> The leap from "folding DNA into shapes" to "making trees grow into a chair" is astounding in it's oversimplification.

Yep, agreed. Besides, you don't need to invoke DNA origami (nor the actual techniques you would use to achieve that, like typical genome manipulation) to get trees to grow into chairs.


Pure hype. It's interesting how a technology that is in fact revolutionizing manufacturing (CNC milling) gets very little attention compared to one that will, by all reasonable accounts, only ever be useful for prototyping or very limited production runs of small objects. A CNC mill in every house would be much more disruptive than a 3D printer. It would give people the ability to make actually useful objects (door knobs, hinges, car engine parts etc.) out of materials (wood, metal etc.) that are far more abundant, strong and cheap than 3D printer substrates.

3D printing techniques are becoming more and more relevant to manufacturing. There's plenty of shapes that you simply cannot make with a CNC mill - RF wave guides, topology optimised brackets etc. Additionally, there's materials which are uneconomical to mill - principally titanium.

The main issues with selective laser sintered titanium as a manufacturing process are speed and surface finish. Speed is increasing, and people are making progress with surface finish. CNC milling (which is an incredibly wasteful process) is just a small development from traditional manufacturing processes. 3D printing is the disruptive technology in the room.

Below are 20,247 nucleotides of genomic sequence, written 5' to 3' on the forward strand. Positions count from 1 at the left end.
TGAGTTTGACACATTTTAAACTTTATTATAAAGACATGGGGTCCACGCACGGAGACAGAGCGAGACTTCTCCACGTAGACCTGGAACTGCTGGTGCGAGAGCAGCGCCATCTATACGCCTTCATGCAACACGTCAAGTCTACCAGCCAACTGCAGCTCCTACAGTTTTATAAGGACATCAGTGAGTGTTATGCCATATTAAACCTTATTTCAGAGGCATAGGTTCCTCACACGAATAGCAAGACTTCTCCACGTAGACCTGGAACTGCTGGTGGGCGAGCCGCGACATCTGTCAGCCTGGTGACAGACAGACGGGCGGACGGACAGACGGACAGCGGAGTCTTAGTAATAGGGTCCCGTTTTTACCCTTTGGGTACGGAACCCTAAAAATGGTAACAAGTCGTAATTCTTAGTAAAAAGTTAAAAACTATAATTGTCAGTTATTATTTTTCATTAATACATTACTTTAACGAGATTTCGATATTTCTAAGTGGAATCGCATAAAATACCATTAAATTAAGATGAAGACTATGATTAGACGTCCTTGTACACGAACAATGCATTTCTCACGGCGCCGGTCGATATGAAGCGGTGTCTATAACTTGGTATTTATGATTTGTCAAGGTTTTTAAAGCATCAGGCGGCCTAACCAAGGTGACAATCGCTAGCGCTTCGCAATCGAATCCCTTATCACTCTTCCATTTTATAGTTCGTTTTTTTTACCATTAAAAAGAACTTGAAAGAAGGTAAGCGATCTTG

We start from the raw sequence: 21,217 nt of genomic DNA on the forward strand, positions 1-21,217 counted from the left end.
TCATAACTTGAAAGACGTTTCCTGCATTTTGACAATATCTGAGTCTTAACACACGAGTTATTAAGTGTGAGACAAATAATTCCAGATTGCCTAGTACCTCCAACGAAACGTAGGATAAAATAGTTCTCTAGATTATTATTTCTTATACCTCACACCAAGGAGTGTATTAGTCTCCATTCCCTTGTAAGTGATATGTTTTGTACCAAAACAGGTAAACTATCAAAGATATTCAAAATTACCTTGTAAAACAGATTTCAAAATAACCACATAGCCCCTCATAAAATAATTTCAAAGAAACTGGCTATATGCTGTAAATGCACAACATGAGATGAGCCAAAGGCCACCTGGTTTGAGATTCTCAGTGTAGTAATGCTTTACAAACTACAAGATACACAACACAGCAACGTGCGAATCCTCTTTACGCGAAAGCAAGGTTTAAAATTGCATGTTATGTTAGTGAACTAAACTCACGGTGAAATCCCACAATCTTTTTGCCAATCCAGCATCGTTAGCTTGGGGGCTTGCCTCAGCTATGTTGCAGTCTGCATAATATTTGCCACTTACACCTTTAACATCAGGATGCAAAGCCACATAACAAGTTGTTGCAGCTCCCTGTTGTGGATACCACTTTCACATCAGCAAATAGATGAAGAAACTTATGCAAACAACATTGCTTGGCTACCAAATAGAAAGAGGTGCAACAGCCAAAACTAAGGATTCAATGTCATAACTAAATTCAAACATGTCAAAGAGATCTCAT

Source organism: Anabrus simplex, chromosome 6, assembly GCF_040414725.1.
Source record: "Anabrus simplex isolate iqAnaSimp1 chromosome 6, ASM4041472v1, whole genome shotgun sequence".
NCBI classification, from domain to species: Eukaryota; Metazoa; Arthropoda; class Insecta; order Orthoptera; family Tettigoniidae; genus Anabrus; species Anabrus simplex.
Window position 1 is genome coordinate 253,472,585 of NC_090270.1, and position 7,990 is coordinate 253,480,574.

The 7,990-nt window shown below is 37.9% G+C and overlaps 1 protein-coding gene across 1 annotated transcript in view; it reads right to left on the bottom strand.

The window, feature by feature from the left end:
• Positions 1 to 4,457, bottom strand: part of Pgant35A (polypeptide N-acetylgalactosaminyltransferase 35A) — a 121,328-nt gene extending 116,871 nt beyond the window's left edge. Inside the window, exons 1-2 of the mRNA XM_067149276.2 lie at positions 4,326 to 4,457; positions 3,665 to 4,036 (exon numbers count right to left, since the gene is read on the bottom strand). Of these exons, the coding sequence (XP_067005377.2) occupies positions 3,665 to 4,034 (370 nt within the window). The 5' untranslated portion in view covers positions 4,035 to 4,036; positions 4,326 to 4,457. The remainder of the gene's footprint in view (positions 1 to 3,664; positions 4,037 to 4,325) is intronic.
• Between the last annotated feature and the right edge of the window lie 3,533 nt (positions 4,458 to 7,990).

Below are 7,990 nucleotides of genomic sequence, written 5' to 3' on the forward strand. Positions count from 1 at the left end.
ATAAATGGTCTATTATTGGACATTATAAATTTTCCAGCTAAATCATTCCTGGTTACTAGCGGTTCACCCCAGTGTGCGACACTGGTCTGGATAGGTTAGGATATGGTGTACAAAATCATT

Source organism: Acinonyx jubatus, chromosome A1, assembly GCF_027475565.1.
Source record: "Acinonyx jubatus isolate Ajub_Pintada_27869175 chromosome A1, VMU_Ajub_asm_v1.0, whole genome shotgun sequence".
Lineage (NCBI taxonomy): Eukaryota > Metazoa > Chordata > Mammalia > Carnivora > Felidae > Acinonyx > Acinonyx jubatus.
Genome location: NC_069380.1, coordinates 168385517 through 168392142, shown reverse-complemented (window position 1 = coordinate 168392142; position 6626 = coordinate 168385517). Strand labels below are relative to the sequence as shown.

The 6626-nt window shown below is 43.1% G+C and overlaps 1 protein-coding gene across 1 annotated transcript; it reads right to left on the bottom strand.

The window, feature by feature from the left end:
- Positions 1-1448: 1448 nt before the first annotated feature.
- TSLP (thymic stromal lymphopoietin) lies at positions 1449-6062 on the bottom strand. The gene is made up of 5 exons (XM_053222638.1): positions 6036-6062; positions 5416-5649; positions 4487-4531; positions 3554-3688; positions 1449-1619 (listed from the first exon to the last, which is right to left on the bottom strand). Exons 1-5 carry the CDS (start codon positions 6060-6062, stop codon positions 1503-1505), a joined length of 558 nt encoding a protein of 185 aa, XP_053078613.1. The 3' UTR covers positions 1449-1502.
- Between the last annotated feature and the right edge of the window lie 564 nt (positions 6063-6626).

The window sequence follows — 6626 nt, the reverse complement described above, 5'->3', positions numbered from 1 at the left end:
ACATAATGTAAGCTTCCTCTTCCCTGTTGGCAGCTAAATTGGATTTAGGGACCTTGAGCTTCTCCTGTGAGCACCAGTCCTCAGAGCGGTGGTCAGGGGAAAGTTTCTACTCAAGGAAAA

For very high scale components stamping and injection moulding will almost certainly remain the most cost effective manufacturing process. For lower scale stuff (especially weight concious things like aircraft parts) SLS 3D printing will almost certainly start to dominate the market in the next few decades.

I have extensive experience with both CNC milling and 3D printing. I feel that 3D printing is disrupting Product Design/Development vs. actual Manufacturing. Anyone with an idea can now make functional prototypes and proofs of concepts with the click of a button. As you wrote, in perhaps 10 years time, we will be able to get the size and surface finish from 3d printing required to make limited production parts that have certain characteristics (weight, shape, containing reentrant angles, etc) not feasible from CNC milling/turning, etc.

There are three interesting blog posts in this one. I would suggest the titles

3D Printing @ home

3D Printing @ labs

3D Printing @ Star Trek

( Furthermore I think a symbol for 3D printing should be invented. The @ is slightly too 90s.)

call me when 3d printers would be able to print itself from materials found in nature.